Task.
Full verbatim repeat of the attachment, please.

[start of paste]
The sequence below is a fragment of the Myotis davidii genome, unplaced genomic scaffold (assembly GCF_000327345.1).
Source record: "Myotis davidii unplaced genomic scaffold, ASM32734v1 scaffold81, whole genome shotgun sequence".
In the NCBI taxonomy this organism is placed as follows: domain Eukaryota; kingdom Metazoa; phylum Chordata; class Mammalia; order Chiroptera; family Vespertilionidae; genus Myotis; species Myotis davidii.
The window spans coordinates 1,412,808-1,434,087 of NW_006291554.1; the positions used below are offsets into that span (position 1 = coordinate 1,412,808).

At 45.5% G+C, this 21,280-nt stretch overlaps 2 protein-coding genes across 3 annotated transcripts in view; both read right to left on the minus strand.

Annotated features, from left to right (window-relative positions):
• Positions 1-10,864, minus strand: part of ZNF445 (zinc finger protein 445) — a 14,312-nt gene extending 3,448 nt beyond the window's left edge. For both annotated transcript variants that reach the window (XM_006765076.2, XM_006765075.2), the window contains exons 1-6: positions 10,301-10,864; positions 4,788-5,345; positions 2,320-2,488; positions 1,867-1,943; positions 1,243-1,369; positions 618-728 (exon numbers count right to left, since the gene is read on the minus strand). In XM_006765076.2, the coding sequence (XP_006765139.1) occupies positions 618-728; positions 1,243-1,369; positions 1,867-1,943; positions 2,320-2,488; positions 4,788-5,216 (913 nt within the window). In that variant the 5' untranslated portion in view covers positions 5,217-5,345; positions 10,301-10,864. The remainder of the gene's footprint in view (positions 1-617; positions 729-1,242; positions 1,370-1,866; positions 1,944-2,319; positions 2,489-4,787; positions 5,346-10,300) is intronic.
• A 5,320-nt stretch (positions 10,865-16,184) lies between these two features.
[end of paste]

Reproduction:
The sequence below is a fragment of the Myotis davidii genome, unplaced genomic scaffold (assembly GCF_000327345.1).
Source record: "Myotis davidii unplaced genomic scaffold, ASM32734v1 scaffold81, whole genome shotgun sequence".
In the NCBI taxonomy this organism is placed as follows: domain Eukaryota; kingdom Metazoa; phylum Chordata; class Mammalia; order Chiroptera; family Vespertilionidae; genus Myotis; species Myotis davidii.
The window spans coordinates 1,412,808-1,434,087 of NW_006291554.1; the positions used below are offsets into that span (position 1 = coordinate 1,412,808).

At 45.5% G+C, this 21,280-nt stretch overlaps 2 protein-coding genes across 3 annotated transcripts in view; both read right to left on the minus strand.

Annotated features, from left to right (window-relative positions):
• Positions 1-10,864, minus strand: part of ZNF445 (zinc finger protein 445) — a 14,312-nt gene extending 3,448 nt beyond the window's left edge. For both annotated transcript variants that reach the window (XM_006765076.2, XM_006765075.2), the window contains exons 1-6: positions 10,301-10,864; positions 4,788-5,345; positions 2,320-2,488; positions 1,867-1,943; positions 1,243-1,369; positions 618-728 (exon numbers count right to left, since the gene is read on the minus strand). In XM_006765076.2, the coding sequence (XP_006765139.1) occupies positions 618-728; positions 1,243-1,369; positions 1,867-1,943; positions 2,320-2,488; positions 4,788-5,216 (913 nt within the window). In that variant the 5' untranslated portion in view covers positions 5,217-5,345; positions 10,301-10,864. The remainder of the gene's footprint in view (positions 1-617; positions 729-1,242; positions 1,370-1,866; positions 1,944-2,319; positions 2,489-4,787; positions 5,346-10,300) is intronic.
• A 5,320-nt stretch (positions 10,865-16,184) lies between these two features.